cerebellum Also known as the "little brain," the cerebellum is divided by the primary fissure into anterior and posterior lobes. Other fissures further segment these lobes into several smaller lobules. A thin longitudinal strip traverses the midline and is known as the vermis. The cerebellar cortex contains several different neuron types, including Purkinje neurons, the sole output source. Functionally, the cerebellum has been traditionally viewed as involved only in motor control; however, a new understanding has come to include multiple cognitive functions, such as language and attention.

chromosomes Long thread-like associations of genes found in the nucleus of all eukaryotic cells. Chromosomes consist of DNA and protein.

event-related potential technique A neuroimaging method that records electrical activity from the scalp via electrodes as an individual performs a task. Signal amplitudes and latencies are believed to represent net electrical fields associated with the activity of a population of neurons.

functional magnetic resonance imaging A neuroimaging technique that uses the differing magnetic susceptibility of oxyhemoglo-bin and deoxyhemoglobin in the blood to detect when and where oxygen is used in the brain, typically as an individual performs a cognitive task.

gene A sequence of DNA that indirectly produces a protein and is located on chromosomes.

genetic linkage analysis with disorder loci The preferential association of a particular gene, or set of genes, with a particular disorder than would be expected by chance alone.

gliosis The presence of glial cells in unexpected locations in neuronal tissue usually as the result of injury or insult.

limbic system A constellation of cortical and subcortical brain structures thought to be instrumental in memory and emotion. Traditionally, the limbic lobe includes the parahippocam-pal gyrus, the cingulate gyrus, and the subcallosal gyrus; subcortical structures include the hippocampus, amygdala, and parts of the hypothalamus.

magnetic resonance imaging A noninvasive technique used to produce high-resolution images of body tissues, especially soft tissues such as the brain. A large magnet is used to polarize hydrogen atoms in the tissues and radio frequencies are used to measure the nuclear magnetic resonance of the protons within the tissue.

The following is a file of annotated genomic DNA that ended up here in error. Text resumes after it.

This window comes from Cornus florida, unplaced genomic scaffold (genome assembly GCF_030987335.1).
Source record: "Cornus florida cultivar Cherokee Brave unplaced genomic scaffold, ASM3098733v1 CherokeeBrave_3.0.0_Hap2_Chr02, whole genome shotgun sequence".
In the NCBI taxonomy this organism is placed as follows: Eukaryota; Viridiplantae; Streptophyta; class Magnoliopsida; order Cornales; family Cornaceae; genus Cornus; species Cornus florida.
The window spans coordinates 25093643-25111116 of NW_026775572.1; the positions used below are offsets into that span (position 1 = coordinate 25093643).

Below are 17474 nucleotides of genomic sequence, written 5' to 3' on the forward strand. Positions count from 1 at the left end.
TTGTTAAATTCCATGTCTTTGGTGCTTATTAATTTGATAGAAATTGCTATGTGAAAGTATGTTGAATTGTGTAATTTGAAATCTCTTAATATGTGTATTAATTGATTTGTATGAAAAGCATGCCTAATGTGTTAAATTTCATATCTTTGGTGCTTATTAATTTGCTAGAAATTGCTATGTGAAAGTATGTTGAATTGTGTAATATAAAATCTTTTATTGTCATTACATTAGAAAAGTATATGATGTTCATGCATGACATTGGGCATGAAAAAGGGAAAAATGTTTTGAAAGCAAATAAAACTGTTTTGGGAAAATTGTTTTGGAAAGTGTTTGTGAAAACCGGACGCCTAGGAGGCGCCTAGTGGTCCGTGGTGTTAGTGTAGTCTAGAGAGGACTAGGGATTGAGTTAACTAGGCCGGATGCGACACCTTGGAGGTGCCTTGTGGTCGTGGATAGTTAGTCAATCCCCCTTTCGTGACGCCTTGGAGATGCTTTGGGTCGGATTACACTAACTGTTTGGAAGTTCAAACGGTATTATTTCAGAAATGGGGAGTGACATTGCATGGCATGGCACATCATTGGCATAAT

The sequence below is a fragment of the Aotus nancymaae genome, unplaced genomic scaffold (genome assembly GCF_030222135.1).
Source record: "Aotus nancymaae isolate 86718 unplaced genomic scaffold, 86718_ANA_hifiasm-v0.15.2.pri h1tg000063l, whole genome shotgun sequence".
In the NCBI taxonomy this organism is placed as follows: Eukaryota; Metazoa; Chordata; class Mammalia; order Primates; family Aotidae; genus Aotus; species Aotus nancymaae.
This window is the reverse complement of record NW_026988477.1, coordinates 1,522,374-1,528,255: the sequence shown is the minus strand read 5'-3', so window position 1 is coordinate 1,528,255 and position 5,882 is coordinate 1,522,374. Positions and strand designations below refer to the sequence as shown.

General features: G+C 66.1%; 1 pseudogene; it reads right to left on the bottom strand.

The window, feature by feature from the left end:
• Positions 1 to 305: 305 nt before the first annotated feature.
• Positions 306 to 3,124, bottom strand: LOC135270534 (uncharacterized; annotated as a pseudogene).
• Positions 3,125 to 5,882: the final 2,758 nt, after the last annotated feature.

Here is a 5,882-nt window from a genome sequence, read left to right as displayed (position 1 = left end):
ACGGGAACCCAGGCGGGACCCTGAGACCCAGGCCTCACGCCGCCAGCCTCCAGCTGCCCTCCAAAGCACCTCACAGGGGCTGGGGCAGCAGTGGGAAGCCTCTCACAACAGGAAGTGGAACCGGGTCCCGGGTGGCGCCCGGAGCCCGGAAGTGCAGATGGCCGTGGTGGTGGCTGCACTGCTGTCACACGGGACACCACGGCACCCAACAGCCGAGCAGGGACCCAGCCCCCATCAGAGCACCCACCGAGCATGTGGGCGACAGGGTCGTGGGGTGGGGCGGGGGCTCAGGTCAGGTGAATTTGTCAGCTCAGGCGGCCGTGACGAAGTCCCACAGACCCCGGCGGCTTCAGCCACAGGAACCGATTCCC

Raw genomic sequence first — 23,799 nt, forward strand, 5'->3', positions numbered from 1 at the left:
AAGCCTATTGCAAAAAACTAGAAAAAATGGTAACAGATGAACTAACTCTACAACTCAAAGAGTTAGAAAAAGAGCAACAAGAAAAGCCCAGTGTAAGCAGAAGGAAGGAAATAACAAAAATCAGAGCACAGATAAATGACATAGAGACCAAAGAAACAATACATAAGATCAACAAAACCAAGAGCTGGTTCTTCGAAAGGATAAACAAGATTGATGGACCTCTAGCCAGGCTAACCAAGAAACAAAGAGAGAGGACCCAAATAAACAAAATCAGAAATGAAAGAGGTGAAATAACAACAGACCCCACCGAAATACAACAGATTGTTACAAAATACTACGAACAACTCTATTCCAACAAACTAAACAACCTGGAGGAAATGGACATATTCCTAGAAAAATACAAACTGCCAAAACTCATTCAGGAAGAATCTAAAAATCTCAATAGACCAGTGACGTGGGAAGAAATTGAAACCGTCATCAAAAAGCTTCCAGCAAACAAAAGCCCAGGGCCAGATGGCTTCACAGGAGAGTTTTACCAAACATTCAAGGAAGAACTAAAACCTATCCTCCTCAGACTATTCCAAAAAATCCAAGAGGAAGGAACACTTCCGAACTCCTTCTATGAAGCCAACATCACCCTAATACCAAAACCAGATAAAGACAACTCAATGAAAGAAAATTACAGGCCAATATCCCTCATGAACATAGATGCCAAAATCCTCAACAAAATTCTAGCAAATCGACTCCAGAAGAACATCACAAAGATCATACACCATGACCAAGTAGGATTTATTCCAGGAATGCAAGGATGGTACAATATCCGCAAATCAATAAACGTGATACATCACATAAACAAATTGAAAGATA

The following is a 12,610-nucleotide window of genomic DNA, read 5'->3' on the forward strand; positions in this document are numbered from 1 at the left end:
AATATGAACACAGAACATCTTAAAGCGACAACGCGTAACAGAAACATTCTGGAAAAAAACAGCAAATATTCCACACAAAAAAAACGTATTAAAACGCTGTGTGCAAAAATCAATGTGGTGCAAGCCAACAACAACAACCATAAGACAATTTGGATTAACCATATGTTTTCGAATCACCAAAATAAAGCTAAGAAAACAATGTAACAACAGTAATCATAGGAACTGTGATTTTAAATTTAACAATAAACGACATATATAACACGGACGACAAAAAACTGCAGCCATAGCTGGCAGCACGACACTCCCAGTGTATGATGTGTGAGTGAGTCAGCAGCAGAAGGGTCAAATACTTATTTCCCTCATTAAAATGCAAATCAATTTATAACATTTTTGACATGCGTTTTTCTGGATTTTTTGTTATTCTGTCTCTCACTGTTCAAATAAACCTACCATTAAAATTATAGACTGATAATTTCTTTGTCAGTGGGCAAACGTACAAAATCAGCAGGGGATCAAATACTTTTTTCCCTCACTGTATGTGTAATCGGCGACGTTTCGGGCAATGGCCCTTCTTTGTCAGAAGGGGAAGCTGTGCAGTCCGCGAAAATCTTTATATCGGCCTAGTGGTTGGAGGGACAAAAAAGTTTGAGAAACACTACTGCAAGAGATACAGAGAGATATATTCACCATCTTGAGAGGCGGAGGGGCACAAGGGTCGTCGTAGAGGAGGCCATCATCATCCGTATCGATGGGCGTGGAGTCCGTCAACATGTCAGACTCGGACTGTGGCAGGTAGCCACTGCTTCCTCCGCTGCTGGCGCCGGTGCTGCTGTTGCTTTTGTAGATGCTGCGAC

pleiotropy The condition in which a single gene or gene pair exerts effects on multiple functions and/or in multiple cell types often at different times.

repetitive behaviors and stereotyped patterns Interests, motor movements (e.g., arm flapping and rocking), and rituals that are performed repetitively and inflexibly and do not serve any apparent function.

Autism is a biological disorder with a clinical onset in the first years oflife that persists, to varying degrees, throughout life. It is characterized by abnormality in reciprocal social interaction, communication, and language development as well as by repetitive and stereotyped behavior. These abnormalities are caused by defects in multiple areas of the brain. The prevalence is 1:600, making it one of the most common neurobiological disorders of infancy and early childhood. It is one of five pervasive developmental disorders (PDDs), along with Rett's syndrome, Asperger's syndrome, child

Encyclopedia of the Human Brain Volume 1

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hood disintegrative disorder, and pervasive developmental disorder not otherwise specified (PDD-NOS), listed in the Diagnostic and Statistical Manual IV. Taken together, the prevalence of a PDD is 1:160. The degree to which autism, Asperger's, and PDD-NOS disorders with behavioral profiles that overlap, may be variants on a single biological theme, or constitute unique etiologies, is still under debate.

Understanding And Treating Autism

Understanding And Treating Autism

Whenever a doctor informs the parents that their child is suffering with Autism, the first & foremost question that is thrown over him is - How did it happen? How did my child get this disease? Well, there is no definite answer to what are the exact causes of Autism.

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